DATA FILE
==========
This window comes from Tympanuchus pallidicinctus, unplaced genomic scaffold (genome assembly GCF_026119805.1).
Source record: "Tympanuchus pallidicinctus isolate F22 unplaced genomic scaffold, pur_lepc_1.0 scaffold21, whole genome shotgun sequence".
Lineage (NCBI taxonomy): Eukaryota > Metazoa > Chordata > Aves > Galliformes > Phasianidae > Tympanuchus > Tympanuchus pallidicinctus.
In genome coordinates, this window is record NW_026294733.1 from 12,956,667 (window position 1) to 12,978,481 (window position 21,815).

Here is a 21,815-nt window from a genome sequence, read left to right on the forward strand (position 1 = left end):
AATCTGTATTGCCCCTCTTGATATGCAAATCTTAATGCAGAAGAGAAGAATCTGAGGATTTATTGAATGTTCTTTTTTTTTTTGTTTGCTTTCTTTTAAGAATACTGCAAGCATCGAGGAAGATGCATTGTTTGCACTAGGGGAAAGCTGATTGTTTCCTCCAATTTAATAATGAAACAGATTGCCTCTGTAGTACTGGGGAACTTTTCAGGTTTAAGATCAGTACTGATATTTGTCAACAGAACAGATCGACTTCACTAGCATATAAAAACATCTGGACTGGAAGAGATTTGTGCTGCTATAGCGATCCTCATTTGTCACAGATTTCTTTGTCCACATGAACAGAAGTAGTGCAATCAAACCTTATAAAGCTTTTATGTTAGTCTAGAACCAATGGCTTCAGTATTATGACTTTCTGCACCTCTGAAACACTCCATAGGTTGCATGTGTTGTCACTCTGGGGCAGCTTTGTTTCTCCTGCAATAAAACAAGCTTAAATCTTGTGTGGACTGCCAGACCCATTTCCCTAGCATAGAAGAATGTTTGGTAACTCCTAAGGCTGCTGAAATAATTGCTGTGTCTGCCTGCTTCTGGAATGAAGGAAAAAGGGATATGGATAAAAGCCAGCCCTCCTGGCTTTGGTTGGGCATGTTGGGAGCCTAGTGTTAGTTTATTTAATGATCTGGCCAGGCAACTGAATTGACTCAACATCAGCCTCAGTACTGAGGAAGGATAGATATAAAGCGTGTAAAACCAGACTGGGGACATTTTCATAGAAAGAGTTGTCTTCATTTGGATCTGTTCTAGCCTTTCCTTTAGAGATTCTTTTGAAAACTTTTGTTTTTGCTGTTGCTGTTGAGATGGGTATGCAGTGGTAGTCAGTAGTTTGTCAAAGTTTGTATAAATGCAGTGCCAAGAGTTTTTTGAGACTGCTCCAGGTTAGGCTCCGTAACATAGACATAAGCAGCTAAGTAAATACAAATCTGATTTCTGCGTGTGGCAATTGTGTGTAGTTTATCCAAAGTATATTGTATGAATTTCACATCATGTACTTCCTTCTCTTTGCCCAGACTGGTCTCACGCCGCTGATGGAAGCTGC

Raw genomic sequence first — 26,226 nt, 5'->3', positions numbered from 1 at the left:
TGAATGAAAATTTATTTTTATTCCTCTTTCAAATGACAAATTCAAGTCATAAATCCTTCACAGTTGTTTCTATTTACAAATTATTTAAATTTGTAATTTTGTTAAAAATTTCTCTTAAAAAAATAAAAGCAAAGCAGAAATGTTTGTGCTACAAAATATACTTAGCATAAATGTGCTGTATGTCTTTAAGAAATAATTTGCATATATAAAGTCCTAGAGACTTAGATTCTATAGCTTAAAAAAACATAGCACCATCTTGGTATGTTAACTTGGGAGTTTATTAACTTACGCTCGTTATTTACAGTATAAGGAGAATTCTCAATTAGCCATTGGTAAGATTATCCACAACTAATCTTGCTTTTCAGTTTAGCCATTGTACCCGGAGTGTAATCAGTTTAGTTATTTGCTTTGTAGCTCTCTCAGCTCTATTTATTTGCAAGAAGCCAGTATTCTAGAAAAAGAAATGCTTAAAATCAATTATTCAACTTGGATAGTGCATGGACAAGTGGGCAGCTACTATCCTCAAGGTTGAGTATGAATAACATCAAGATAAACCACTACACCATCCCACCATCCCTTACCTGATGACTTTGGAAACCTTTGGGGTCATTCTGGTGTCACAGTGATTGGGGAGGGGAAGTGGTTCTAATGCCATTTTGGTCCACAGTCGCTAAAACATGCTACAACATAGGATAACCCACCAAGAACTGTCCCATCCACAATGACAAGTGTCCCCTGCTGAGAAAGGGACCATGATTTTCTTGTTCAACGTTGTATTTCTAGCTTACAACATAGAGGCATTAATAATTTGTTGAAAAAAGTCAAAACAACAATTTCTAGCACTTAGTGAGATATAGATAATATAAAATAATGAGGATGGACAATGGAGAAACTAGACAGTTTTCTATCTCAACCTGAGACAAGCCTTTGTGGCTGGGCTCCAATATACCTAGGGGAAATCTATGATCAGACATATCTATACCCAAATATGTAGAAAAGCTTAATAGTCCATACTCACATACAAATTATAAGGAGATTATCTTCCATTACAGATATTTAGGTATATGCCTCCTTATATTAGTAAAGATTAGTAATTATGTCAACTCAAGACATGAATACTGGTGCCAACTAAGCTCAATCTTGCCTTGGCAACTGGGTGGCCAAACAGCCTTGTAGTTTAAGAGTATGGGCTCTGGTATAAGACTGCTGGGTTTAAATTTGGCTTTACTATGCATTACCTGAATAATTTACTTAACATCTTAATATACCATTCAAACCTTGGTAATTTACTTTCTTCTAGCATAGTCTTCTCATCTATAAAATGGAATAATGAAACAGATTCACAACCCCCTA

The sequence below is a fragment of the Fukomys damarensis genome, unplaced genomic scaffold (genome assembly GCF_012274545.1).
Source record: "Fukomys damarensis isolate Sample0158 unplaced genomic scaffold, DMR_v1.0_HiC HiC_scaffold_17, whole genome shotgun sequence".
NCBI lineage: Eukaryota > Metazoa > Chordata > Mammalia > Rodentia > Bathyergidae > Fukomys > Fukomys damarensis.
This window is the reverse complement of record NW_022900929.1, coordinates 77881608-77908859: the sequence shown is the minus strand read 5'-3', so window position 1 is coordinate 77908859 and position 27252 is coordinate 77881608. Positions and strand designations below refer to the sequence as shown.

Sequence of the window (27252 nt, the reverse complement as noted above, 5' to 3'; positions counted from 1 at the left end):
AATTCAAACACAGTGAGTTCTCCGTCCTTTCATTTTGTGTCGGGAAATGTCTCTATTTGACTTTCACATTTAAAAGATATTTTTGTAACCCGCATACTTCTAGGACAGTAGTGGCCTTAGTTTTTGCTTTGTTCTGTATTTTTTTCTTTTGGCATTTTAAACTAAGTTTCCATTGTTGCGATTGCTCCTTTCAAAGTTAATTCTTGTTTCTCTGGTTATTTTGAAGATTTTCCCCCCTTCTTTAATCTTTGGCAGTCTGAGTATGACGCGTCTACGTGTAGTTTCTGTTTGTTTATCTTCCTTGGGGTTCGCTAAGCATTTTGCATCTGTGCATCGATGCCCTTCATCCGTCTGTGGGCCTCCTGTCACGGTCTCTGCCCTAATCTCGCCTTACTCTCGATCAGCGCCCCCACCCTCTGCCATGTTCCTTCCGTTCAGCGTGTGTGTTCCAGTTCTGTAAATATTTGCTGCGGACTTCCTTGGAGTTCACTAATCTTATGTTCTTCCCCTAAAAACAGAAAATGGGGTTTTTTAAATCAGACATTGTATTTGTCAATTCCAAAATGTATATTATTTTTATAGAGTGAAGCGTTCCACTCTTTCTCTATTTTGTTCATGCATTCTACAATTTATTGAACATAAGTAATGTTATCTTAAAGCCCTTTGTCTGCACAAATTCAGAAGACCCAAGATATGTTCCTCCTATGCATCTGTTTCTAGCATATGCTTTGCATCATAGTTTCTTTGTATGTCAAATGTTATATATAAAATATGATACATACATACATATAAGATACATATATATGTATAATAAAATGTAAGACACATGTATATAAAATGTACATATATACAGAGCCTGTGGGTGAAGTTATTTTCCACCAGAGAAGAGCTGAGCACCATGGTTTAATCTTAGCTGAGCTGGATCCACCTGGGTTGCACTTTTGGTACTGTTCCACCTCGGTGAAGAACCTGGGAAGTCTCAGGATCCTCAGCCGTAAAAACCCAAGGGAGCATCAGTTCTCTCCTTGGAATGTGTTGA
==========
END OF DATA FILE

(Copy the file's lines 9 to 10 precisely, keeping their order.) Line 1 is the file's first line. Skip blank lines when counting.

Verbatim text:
The sequence below is a fragment of the Fukomys damarensis genome, unplaced genomic scaffold (genome assembly GCF_012274545.1).
Source record: "Fukomys damarensis isolate Sample0158 unplaced genomic scaffold, DMR_v1.0_HiC HiC_scaffold_17, whole genome shotgun sequence".